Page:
Finding M31

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M31: The Great Andromeda Galaxy

Catalogues M31; NGC 224
Names Great Andromeda Galaxy
Type Spiral Galaxy
Constellation Andromeda
Season Visible in Evening Autumn & Winter; Sept - Feb
Conversation Notes Large spiral galaxy near our own galaxy. Visible to the naked eye in dark skies, then the farthest object you can see.

Galaxies are not easy to observe in small telescopes, and look nothing like the photos you have seen. You will not see colours or spiral arms, just a fuzzy patch of light. Even so, it is very impressive to see M31 when you realize you are seeing an object similar to our own galaxy, and located 2.9 Million Light-Years away from Earth. That is 27,434,000,000,000,000,000 kilometres. Since light travels at the speed of light (!) the light you are seeing when you look at M31 left there 2.9 million years ago - so you are seeing deep into the past.

M31 is such a large object that you need very low magnification to see it. If your telescope has a long focal length you will want your lowest magnification, widest-field eyepiece. You may even find it looks better in your finder scope. And it is easy to observe in binoculars, which you should certainly try, especially if you have a way to mount them on a tripod.

Finding M31

Find the constellation Cassiopeia. It's shaped like a W, and is found on the other side of Polaris from the Big Dipper. It rotates around the sky with the seasons, so it may be upside down or on its end. 01-Cass-From-Dipper.jpg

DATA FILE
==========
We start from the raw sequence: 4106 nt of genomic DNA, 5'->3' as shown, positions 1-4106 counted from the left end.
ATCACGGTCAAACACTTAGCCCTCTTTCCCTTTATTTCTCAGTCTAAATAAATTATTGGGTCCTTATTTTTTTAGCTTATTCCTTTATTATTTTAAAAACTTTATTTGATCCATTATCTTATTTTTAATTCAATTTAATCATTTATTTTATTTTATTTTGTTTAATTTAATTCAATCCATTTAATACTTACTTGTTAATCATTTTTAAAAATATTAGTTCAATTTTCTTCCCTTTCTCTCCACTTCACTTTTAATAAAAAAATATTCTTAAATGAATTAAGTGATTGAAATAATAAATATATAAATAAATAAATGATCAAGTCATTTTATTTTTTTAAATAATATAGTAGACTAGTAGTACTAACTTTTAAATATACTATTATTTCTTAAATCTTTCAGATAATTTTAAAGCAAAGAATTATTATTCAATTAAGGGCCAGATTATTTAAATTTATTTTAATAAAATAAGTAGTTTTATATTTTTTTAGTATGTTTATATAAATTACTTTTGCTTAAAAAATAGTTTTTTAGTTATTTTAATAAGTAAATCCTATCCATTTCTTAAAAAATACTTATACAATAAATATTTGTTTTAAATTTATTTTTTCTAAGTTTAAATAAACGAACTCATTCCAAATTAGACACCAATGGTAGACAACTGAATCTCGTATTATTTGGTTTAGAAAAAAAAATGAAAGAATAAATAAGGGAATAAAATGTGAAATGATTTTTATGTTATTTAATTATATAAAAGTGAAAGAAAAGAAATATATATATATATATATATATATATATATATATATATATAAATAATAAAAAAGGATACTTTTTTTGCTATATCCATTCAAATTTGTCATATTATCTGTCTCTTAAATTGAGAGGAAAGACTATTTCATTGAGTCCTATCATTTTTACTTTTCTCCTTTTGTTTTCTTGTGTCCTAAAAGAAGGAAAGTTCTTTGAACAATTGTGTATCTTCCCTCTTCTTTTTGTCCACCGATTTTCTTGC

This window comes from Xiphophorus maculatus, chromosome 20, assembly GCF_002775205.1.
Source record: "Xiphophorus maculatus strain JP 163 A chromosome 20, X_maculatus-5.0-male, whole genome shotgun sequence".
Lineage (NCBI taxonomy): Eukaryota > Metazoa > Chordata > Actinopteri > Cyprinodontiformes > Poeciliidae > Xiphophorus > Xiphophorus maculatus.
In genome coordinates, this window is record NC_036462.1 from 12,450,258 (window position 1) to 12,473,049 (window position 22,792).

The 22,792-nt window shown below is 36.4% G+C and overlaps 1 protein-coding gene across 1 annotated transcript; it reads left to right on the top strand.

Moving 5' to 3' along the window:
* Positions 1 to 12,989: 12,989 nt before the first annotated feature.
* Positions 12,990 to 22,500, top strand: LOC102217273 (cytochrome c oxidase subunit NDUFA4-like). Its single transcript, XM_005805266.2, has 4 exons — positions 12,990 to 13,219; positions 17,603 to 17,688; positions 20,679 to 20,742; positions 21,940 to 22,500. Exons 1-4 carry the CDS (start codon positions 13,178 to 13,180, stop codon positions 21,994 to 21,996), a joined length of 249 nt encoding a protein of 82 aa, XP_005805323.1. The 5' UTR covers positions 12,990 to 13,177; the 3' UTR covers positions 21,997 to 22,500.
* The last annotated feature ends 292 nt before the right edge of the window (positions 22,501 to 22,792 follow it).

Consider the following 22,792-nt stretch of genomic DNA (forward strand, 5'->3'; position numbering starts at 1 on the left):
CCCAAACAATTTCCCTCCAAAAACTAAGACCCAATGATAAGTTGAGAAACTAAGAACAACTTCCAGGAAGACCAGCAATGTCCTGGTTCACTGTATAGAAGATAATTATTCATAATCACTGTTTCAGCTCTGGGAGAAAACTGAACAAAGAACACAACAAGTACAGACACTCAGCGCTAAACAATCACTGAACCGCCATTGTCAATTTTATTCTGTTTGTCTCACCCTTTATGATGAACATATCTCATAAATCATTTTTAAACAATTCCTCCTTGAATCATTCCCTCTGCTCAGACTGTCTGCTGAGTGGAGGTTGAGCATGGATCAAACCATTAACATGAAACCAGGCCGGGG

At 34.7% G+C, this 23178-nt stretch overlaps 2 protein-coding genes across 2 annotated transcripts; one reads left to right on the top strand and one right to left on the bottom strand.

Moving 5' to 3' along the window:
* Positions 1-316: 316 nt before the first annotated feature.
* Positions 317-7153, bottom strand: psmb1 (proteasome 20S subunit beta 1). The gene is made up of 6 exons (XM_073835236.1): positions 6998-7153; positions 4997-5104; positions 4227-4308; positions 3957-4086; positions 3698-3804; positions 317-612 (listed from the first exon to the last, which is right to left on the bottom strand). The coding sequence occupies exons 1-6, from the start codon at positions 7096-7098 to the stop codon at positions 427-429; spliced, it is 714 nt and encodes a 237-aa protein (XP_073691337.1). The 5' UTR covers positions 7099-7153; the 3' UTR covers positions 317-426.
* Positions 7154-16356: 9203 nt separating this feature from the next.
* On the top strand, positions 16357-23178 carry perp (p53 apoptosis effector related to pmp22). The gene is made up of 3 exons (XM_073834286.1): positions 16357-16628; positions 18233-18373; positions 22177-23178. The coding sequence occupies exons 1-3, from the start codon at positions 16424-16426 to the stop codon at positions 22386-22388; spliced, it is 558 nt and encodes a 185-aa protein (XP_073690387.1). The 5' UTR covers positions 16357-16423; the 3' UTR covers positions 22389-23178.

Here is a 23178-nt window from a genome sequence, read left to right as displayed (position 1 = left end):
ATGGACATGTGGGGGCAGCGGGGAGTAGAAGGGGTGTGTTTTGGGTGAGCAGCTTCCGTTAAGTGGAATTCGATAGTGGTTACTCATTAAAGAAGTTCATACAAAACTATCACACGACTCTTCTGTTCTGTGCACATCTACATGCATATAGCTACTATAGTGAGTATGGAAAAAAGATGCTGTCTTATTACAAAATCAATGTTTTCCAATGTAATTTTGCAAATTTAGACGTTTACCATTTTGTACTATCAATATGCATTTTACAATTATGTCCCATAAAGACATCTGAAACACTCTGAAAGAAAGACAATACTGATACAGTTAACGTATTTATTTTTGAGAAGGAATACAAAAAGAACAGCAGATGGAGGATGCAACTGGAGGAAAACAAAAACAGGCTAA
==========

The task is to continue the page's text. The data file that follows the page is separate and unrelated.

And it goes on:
Note that the "W" is lopsided. One side forms a nice equilateral triangle, while the other side is distorted. We'll use the good, evenly balanced triangle as a pointer and as a measure. Note the distance across the base of the triangle - that will be our distance measure. 02-cass-measure.jpg
Use the triangle as a pointer, and mentally draw a line slightly more than 3 measures long, leading to the brightest star in that area. 03-pointer.jpg
This is Mirach, a bright star in the constellation Andromeda. 04-show-mirach.jpg
Now go back toward Cassiopeia a short distance, and slightly off to the side away from the centre of the "W", to the next star you can see, slightly dimmer than Mirach.

This is "Mu Andromeda".

05-show-mu.jpg
Mentally draw a line from Mirach to Mu, and extend the line that distance again beyond Mu. 06-line-thru-mu.jpg
If you have very dark skies, you might be able to see the Galaxy at that point with your naked eyes, as a dim fuzzy patch of light. 07-show-wisp.jpg
Visible or not, point your telescope carefully to the end of the imaginary line from Mirach through Mu. 08-telrad.jpg
Switch to your magnifying finder if you have one.

Hunt around this area, and find M31, a compact fuzzy patch of light.

09-finder.jpg
Put your widest field (longest focal length) eyepiece in your telescope and look.

Although it's just a fuzzy blob, you are seeing the bright core of a Galaxy - the combined light of over 100 Billion stars. You are seeing only the concentrated core - if you could see the spiral arms, the galaxy would be larger than the whole field of view.

10-4inch.jpg
If you have dark skies and a wide field of view, you will be able to detect two other galaxies, M32 and M110, as well. These are companions of M31, bound to it gravitationally and orbiting it.

Depending on the time of year, your orientation, and your optics, they may not be oriented as shown in this simulation.

11-4inch-labels.jpg


  Aren't galaxies supposed to be spiral arms, with swirls of amazing colours? Not when viewed with your eyes - here is an explanation.  

All the above images were generated with Starry Night Pro.



Back to Finding DSOs Up to Richard's Astronomy Section

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